Recently, Grofers, an online grocery service, was held accountable after many noticed how their ‘promise’ to deliver groceries within 10 minutes meant grave exploitation of the workforce employed with the organisation.
A biographical study of these gig workers reveals that traditionally their identities have positioned them outside the formal labour market, forcing those devoid of caste and class capital to undertake undesirable gig jobs. These workers who are categorised as independent contractors instead of employees, are made to exist in a vacuum, not covered by labour protection which then makes them vulnerable to discrimination on the basis of their sex, gender, caste and class location.
Another study informs that individuals from the marginalised communities take to working for these platforms as it enables them to participate in occupations that eschews the traditional form of social discrimination from their life. The study reported that the workers from minority religious communities, the Banjara caste community categorised under Scheduled Tribes and others living in economic ghettos ‘grab’ these opportunities as they believe them to be sans discrimination. Nevertheless, the prominence of such incidents only tell us that social disparities are aggressively reinforced within the so-called ‘sharing’ economy as well.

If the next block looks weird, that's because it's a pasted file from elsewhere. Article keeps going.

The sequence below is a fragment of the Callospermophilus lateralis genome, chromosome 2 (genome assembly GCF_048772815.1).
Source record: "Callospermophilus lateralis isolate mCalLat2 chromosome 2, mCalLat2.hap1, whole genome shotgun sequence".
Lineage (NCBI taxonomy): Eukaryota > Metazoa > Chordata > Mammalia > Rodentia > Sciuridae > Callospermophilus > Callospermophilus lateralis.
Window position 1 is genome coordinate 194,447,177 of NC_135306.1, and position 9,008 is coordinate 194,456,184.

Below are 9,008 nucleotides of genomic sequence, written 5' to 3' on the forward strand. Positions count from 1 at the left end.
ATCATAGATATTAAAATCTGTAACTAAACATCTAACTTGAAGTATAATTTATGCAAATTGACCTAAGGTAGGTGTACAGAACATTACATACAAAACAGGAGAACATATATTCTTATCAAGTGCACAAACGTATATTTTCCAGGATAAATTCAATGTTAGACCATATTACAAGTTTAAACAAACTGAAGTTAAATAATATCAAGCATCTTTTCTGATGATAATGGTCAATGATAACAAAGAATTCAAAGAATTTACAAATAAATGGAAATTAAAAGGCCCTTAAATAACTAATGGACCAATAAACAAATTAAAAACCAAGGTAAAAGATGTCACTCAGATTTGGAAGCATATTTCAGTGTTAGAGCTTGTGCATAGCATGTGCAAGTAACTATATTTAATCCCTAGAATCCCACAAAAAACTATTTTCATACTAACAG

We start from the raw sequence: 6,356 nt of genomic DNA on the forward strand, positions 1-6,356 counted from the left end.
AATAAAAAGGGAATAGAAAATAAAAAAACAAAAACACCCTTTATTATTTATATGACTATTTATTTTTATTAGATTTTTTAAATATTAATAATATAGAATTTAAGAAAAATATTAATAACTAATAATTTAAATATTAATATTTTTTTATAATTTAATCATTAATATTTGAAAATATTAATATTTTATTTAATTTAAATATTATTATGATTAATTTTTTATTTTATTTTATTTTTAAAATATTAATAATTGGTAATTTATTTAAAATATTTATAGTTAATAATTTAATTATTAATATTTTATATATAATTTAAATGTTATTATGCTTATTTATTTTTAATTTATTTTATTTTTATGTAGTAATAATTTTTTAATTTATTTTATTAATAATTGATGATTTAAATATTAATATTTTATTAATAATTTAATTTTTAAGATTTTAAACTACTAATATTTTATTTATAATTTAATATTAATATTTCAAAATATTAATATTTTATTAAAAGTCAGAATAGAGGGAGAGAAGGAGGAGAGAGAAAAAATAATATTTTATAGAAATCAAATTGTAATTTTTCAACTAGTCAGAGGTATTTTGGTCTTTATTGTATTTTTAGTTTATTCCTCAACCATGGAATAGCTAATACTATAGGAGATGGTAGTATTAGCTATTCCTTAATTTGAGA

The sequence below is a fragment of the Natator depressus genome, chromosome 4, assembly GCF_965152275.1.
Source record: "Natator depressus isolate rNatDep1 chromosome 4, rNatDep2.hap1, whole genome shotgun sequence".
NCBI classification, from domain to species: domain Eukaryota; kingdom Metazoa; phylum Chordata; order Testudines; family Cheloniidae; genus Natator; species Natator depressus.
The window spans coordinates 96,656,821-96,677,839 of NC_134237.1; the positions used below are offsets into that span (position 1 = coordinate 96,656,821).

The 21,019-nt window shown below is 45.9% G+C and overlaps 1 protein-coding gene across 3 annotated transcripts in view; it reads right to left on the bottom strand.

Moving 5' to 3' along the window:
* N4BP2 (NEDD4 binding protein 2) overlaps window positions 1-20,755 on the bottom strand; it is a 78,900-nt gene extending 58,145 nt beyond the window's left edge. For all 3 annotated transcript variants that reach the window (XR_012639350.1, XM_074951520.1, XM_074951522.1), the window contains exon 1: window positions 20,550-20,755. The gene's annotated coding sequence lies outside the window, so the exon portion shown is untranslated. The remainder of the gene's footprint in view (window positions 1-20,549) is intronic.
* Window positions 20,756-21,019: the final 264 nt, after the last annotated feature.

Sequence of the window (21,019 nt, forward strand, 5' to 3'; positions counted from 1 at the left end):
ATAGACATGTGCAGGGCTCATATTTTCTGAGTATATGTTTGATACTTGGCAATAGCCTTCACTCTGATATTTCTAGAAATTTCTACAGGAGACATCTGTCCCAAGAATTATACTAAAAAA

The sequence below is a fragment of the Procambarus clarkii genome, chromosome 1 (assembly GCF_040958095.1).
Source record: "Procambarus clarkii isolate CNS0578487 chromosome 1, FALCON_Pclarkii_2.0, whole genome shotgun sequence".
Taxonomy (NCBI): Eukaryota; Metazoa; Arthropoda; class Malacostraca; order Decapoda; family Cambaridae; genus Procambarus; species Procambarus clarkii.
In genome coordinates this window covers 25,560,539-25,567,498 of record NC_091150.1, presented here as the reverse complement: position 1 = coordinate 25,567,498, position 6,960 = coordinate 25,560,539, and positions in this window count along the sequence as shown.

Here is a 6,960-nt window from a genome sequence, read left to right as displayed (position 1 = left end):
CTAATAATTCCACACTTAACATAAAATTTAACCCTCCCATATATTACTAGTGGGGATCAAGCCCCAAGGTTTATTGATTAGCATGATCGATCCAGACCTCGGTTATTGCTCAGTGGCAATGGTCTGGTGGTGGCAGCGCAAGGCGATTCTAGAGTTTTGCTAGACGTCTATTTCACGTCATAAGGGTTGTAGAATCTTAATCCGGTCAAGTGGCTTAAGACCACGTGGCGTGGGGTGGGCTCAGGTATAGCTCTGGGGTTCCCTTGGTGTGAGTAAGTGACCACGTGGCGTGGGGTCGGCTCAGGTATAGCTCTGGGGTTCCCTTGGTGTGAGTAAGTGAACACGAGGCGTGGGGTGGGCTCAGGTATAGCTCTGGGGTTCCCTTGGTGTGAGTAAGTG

Quoting Varadarajan, a food delivery executive from Chennai, the Hindu writes that “In restaurants, we are looked down upon as uninvited guests. There are people who won’t even share an elevator with us. In case of an accident, the delivery person is always held at fault.” Such accounts indicate to us the precarious realities of caste and class transpiring in the corridors of a sharing economy.
The segregation of workers in public places and the lack of access to basic amenities like washrooms and lifts revive a modern day nostalgia of medieval casteism. The social ostracisation strikes home especially when there are no formal safeguards to protect the workers against discrimination. Further, the negligence to address these prejudices have lead to many delivery personnel losing their lives in road accidents. This calls for immediate attention from both the private and public stakeholders at play.
The social structure of India has historically been a site for ostracisation of the marginalised communities. The orthodoxy of India’s social structure is prevalent in the capitalist neo-liberal system, exhibiting new forms within the modern socio-economic infrastructure. To invisibilise the implications of primitive communalism and casteism is perhaps a convenient measure to parade the so-called modernity and progress of our nation. The dignity that a Brahmanical system in India fails to attribute to certain forms of labour, calls not only for an economic redressal but also a social one.
Featured image source: Tech Circle